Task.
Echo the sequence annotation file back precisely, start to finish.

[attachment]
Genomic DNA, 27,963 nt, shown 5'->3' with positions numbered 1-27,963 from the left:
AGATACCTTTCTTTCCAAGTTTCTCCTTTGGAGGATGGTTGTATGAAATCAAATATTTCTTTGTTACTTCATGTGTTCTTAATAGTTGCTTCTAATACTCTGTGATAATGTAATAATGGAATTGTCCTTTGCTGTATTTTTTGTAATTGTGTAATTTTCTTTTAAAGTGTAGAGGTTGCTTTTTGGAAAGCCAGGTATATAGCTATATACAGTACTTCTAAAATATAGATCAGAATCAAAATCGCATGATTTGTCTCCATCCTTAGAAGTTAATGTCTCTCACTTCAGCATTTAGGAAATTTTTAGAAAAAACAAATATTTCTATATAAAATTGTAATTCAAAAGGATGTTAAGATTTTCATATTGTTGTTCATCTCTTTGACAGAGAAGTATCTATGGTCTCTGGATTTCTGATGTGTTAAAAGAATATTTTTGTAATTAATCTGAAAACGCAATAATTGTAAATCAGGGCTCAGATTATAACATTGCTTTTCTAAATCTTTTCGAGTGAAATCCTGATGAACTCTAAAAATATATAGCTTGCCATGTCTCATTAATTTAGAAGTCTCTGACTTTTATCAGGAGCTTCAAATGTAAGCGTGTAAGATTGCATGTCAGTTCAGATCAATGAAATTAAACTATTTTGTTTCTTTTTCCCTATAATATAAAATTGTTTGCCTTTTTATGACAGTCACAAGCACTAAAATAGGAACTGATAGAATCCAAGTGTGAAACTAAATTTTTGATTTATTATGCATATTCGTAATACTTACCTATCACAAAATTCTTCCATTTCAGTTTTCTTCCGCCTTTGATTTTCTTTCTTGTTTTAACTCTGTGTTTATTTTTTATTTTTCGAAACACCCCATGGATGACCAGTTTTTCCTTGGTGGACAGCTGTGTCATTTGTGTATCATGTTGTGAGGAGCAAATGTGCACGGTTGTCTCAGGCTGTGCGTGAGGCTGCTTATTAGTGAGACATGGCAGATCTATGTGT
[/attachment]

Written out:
Genomic DNA, 27,963 nt, shown 5'->3' with positions numbered 1-27,963 from the left:
AGATACCTTTCTTTCCAAGTTTCTCCTTTGGAGGATGGTTGTATGAAATCAAATATTTCTTTGTTACTTCATGTGTTCTTAATAGTTGCTTCTAATACTCTGTGATAATGTAATAATGGAATTGTCCTTTGCTGTATTTTTTGTAATTGTGTAATTTTCTTTTAAAGTGTAGAGGTTGCTTTTTGGAAAGCCAGGTATATAGCTATATACAGTACTTCTAAAATATAGATCAGAATCAAAATCGCATGATTTGTCTCCATCCTTAGAAGTTAATGTCTCTCACTTCAGCATTTAGGAAATTTTTAGAAAAAACAAATATTTCTATATAAAATTGTAATTCAAAAGGATGTTAAGATTTTCATATTGTTGTTCATCTCTTTGACAGAGAAGTATCTATGGTCTCTGGATTTCTGATGTGTTAAAAGAATATTTTTGTAATTAATCTGAAAACGCAATAATTGTAAATCAGGGCTCAGATTATAACATTGCTTTTCTAAATCTTTTCGAGTGAAATCCTGATGAACTCTAAAAATATATAGCTTGCCATGTCTCATTAATTTAGAAGTCTCTGACTTTTATCAGGAGCTTCAAATGTAAGCGTGTAAGATTGCATGTCAGTTCAGATCAATGAAATTAAACTATTTTGTTTCTTTTTCCCTATAATATAAAATTGTTTGCCTTTTTATGACAGTCACAAGCACTAAAATAGGAACTGATAGAATCCAAGTGTGAAACTAAATTTTTGATTTATTATGCATATTCGTAATACTTACCTATCACAAAATTCTTCCATTTCAGTTTTCTTCCGCCTTTGATTTTCTTTCTTGTTTTAACTCTGTGTTTATTTTTTATTTTTCGAAACACCCCATGGATGACCAGTTTTTCCTTGGTGGACAGCTGTGTCATTTGTGTATCATGTTGTGAGGAGCAAATGTGCACGGTTGTCTCAGGCTGTGCGTGAGGCTGCTTATTAGTGAGACATGGCAGATCTATGTGT